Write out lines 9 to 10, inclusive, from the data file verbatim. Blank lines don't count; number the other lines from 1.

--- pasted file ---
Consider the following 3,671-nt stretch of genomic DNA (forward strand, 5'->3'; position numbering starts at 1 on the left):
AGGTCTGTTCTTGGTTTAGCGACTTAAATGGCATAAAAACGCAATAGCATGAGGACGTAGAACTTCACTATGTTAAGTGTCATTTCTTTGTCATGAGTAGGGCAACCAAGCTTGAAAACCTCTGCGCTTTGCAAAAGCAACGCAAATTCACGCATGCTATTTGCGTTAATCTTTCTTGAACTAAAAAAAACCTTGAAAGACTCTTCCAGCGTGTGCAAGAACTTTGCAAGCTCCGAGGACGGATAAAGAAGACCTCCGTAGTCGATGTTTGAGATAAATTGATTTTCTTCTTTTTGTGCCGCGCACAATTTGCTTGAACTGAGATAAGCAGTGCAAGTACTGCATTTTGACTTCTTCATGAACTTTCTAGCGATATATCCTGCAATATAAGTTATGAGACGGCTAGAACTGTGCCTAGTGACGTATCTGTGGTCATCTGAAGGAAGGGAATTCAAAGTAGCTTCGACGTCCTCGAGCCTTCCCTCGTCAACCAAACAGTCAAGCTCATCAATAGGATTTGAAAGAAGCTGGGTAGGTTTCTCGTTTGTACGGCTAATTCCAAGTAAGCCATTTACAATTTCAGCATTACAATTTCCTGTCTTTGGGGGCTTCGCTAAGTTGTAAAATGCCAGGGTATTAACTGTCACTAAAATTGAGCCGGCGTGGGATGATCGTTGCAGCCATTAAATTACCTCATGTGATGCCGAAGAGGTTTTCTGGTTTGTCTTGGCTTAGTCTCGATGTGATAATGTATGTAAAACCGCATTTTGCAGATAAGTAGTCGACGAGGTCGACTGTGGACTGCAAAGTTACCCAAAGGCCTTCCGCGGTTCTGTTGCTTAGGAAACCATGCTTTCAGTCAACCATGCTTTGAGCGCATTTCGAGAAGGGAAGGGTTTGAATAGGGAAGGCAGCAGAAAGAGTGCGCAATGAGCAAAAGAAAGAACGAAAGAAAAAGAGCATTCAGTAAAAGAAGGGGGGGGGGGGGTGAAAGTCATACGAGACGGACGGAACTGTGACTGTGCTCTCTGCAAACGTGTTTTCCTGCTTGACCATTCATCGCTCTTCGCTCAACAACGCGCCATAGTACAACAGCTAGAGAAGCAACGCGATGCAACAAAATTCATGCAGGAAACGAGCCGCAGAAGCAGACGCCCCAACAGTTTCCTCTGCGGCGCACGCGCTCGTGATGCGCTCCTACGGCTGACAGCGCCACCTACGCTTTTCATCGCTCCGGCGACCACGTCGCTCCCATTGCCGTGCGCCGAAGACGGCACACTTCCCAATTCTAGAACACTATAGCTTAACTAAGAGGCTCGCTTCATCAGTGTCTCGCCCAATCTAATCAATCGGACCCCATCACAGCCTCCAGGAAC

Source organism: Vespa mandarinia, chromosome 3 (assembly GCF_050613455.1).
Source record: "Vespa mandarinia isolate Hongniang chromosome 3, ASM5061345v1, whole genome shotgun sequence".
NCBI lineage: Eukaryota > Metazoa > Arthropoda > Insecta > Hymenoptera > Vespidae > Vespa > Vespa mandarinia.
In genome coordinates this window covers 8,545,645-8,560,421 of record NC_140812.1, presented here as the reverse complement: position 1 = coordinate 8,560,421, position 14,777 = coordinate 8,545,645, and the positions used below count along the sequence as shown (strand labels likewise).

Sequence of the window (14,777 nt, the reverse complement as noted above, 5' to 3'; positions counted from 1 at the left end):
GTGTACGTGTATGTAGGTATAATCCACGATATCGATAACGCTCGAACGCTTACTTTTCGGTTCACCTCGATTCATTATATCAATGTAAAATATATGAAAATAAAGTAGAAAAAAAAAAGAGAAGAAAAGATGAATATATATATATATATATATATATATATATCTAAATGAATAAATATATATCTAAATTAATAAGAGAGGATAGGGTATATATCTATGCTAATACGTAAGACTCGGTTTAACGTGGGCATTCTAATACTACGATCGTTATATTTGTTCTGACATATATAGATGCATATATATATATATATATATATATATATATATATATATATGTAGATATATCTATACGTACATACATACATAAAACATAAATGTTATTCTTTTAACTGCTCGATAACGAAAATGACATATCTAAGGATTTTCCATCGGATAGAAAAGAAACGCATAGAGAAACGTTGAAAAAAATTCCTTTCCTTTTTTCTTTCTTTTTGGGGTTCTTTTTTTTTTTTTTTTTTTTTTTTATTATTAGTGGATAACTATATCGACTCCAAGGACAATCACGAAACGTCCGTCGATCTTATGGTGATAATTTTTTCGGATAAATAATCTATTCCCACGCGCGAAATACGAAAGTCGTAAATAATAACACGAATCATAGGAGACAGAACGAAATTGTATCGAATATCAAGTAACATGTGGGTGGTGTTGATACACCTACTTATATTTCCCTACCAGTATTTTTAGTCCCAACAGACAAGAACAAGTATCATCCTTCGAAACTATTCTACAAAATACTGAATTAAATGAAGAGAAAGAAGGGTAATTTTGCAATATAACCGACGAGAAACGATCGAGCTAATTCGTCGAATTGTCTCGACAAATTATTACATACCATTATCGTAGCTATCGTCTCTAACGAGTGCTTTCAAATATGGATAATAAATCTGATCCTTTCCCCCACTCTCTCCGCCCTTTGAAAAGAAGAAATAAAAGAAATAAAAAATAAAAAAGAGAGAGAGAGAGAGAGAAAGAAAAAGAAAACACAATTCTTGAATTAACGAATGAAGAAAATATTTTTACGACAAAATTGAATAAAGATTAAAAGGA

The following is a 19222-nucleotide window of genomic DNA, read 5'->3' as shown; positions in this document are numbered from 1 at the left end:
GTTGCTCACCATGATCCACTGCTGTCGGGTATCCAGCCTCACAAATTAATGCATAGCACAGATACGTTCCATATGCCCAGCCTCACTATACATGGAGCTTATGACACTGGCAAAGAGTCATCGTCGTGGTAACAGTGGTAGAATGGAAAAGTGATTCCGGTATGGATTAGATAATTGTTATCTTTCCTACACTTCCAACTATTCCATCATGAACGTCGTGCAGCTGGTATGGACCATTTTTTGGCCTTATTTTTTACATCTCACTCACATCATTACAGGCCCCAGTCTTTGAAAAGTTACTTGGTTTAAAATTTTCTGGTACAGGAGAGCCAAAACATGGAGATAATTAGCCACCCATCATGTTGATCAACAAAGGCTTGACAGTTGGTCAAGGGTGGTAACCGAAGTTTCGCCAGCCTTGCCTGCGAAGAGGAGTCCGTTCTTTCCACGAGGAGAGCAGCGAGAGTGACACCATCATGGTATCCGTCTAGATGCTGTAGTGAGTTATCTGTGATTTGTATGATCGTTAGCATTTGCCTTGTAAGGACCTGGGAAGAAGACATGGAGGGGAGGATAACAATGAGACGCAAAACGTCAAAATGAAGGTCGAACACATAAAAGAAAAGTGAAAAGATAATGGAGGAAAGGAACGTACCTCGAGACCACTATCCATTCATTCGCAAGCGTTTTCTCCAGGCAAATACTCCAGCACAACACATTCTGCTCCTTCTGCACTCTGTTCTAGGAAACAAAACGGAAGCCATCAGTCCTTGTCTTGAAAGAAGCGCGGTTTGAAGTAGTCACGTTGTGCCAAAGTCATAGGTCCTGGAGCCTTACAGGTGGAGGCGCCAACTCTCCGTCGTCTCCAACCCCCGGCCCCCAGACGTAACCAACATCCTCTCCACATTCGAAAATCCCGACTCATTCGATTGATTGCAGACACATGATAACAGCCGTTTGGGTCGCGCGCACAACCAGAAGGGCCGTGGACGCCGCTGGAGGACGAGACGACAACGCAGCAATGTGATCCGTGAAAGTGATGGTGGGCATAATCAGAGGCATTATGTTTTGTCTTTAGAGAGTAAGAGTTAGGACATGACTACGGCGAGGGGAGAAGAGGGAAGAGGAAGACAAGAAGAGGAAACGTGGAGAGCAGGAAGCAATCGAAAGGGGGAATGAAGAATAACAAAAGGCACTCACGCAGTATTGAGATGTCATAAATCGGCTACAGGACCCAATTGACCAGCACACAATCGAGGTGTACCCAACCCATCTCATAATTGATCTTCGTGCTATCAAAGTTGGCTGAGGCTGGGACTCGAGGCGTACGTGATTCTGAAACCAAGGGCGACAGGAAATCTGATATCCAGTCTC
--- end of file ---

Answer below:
The following is a 19222-nucleotide window of genomic DNA, read 5'->3' as shown; positions in this document are numbered from 1 at the left end:
GTTGCTCACCATGATCCACTGCTGTCGGGTATCCAGCCTCACAAATTAATGCATAGCACAGATACGTTCCATATGCCCAGCCTCACTATACATGGAGCTTATGACACTGGCAAAGAGTCATCGTCGTGGTAACAGTGGTAGAATGGAAAAGTGATTCCGGTATGGATTAGATAATTGTTATCTTTCCTACACTTCCAACTATTCCATCATGAACGTCGTGCAGCTGGTATGGACCATTTTTTGGCCTTATTTTTTACATCTCACTCACATCATTACAGGCCCCAGTCTTTGAAAAGTTACTTGGTTTAAAATTTTCTGGTACAGGAGAGCCAAAACATGGAGATAATTAGCCACCCATCATGTTGATCAACAAAGGCTTGACAGTTGGTCAAGGGTGGTAACCGAAGTTTCGCCAGCCTTGCCTGCGAAGAGGAGTCCGTTCTTTCCACGAGGAGAGCAGCGAGAGTGACACCATCATGGTATCCGTCTAGATGCTGTAGTGAGTTATCTGTGATTTGTATGATCGTTAGCATTTGCCTTGTAAGGACCTGGGAAGAAGACATGGAGGGGAGGATAACAATGAGACGCAAAACGTCAAAATGAAGGTCGAACACATAAAAGAAAAGTGAAAAGATAATGGAGGAAAGGAACGTACCTCGAGACCACTATCCATTCATTCGCAAGCGTTTTCTCCAGGCAAATACTCCAGCACAACACATTCTGCTCCTTCTGCACTCTGTTCTAGGAAACAAAACGGAAGCCATCAGTCCTTGTCTTGAAAGAAGCGCGGTTTGAAGTAGTCACGTTGTGCCAAAGTCATAGGTCCTGGAGCCTTACAGGTGGAGGCGCCAACTCTCCGTCGTCTCCAACCCCCGGCCCCCAGACGTAACCAACATCCTCTCCACATTCGAAAATCCCGACTCATTCGATTGATTGCAGACACATGATAACAGCCGTTTGGGTCGCGCGCACAACCAGAAGGGCCGTGGACGCCGCTGGAGGACGAGACGACAACGCAGCAATGTGATCCGTGAAAGTGATGGTGGGCATAATCAGAGGCATTATGTTTTGTCTTTAGAGAGTAAGAGTTAGGACATGACTACGGCGAGGGGAGAAGAGGGAAGAGGAAGACAAGAAGAGGAAACGTGGAGAGCAGGAAGCAATCGAAAGGGGGAATGAAGAATAACAAAAGGCACTCACGCAGTATTGAGATGTCATAAATCGGCTACAGGACCCAATTGACCAGCACACAATCGAGGTGTACCCAACCCATCTCATAATTGATCTTCGTGCTATCAAAGTTGGCTGAGGCTGGGACTCGAGGCGTACGTGATTCTGAAACCAAGGGCGACAGGAAATCTGATATCCAGTCTC